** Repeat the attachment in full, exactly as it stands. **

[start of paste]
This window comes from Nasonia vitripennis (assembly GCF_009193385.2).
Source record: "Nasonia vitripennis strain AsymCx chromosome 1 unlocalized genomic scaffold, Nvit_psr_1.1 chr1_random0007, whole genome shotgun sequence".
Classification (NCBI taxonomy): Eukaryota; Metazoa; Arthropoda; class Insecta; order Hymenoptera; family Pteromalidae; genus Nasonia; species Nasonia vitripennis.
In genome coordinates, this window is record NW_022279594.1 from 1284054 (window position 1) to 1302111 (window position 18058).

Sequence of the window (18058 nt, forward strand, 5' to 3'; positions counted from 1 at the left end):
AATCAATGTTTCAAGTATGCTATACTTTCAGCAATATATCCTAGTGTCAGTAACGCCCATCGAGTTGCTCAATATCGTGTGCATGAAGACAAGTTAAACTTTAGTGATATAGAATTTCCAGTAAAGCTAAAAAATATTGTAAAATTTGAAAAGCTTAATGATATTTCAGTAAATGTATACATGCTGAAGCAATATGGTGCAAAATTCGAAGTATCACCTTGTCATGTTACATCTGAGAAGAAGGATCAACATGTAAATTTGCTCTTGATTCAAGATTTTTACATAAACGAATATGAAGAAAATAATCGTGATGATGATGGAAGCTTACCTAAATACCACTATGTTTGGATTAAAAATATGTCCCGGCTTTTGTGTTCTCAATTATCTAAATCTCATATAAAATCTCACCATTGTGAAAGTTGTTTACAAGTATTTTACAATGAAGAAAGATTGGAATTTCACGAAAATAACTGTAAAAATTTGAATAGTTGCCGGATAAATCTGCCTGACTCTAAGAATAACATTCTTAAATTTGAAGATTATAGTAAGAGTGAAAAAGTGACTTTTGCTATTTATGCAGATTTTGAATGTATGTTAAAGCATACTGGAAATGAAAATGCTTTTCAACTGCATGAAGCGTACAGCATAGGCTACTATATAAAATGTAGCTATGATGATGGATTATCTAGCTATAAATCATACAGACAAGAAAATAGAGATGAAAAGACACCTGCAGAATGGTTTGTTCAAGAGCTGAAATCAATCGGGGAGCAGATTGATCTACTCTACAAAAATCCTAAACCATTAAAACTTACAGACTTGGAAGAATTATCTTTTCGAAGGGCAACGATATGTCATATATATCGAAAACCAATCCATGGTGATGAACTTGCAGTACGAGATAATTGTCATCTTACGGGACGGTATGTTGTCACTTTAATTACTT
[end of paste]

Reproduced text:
This window comes from Nasonia vitripennis (assembly GCF_009193385.2).
Source record: "Nasonia vitripennis strain AsymCx chromosome 1 unlocalized genomic scaffold, Nvit_psr_1.1 chr1_random0007, whole genome shotgun sequence".
Classification (NCBI taxonomy): Eukaryota; Metazoa; Arthropoda; class Insecta; order Hymenoptera; family Pteromalidae; genus Nasonia; species Nasonia vitripennis.
In genome coordinates, this window is record NW_022279594.1 from 1284054 (window position 1) to 1302111 (window position 18058).

Sequence of the window (18058 nt, forward strand, 5' to 3'; positions counted from 1 at the left end):
AATCAATGTTTCAAGTATGCTATACTTTCAGCAATATATCCTAGTGTCAGTAACGCCCATCGAGTTGCTCAATATCGTGTGCATGAAGACAAGTTAAACTTTAGTGATATAGAATTTCCAGTAAAGCTAAAAAATATTGTAAAATTTGAAAAGCTTAATGATATTTCAGTAAATGTATACATGCTGAAGCAATATGGTGCAAAATTCGAAGTATCACCTTGTCATGTTACATCTGAGAAGAAGGATCAACATGTAAATTTGCTCTTGATTCAAGATTTTTACATAAACGAATATGAAGAAAATAATCGTGATGATGATGGAAGCTTACCTAAATACCACTATGTTTGGATTAAAAATATGTCCCGGCTTTTGTGTTCTCAATTATCTAAATCTCATATAAAATCTCACCATTGTGAAAGTTGTTTACAAGTATTTTACAATGAAGAAAGATTGGAATTTCACGAAAATAACTGTAAAAATTTGAATAGTTGCCGGATAAATCTGCCTGACTCTAAGAATAACATTCTTAAATTTGAAGATTATAGTAAGAGTGAAAAAGTGACTTTTGCTATTTATGCAGATTTTGAATGTATGTTAAAGCATACTGGAAATGAAAATGCTTTTCAACTGCATGAAGCGTACAGCATAGGCTACTATATAAAATGTAGCTATGATGATGGATTATCTAGCTATAAATCATACAGACAAGAAAATAGAGATGAAAAGACACCTGCAGAATGGTTTGTTCAAGAGCTGAAATCAATCGGGGAGCAGATTGATCTACTCTACAAAAATCCTAAACCATTAAAACTTACAGACTTGGAAGAATTATCTTTTCGAAGGGCAACGATATGTCATATATATCGAAAACCAATCCATGGTGATGAACTTGCAGTACGAGATAATTGTCATCTTACGGGACGGTATGTTGTCACTTTAATTACTT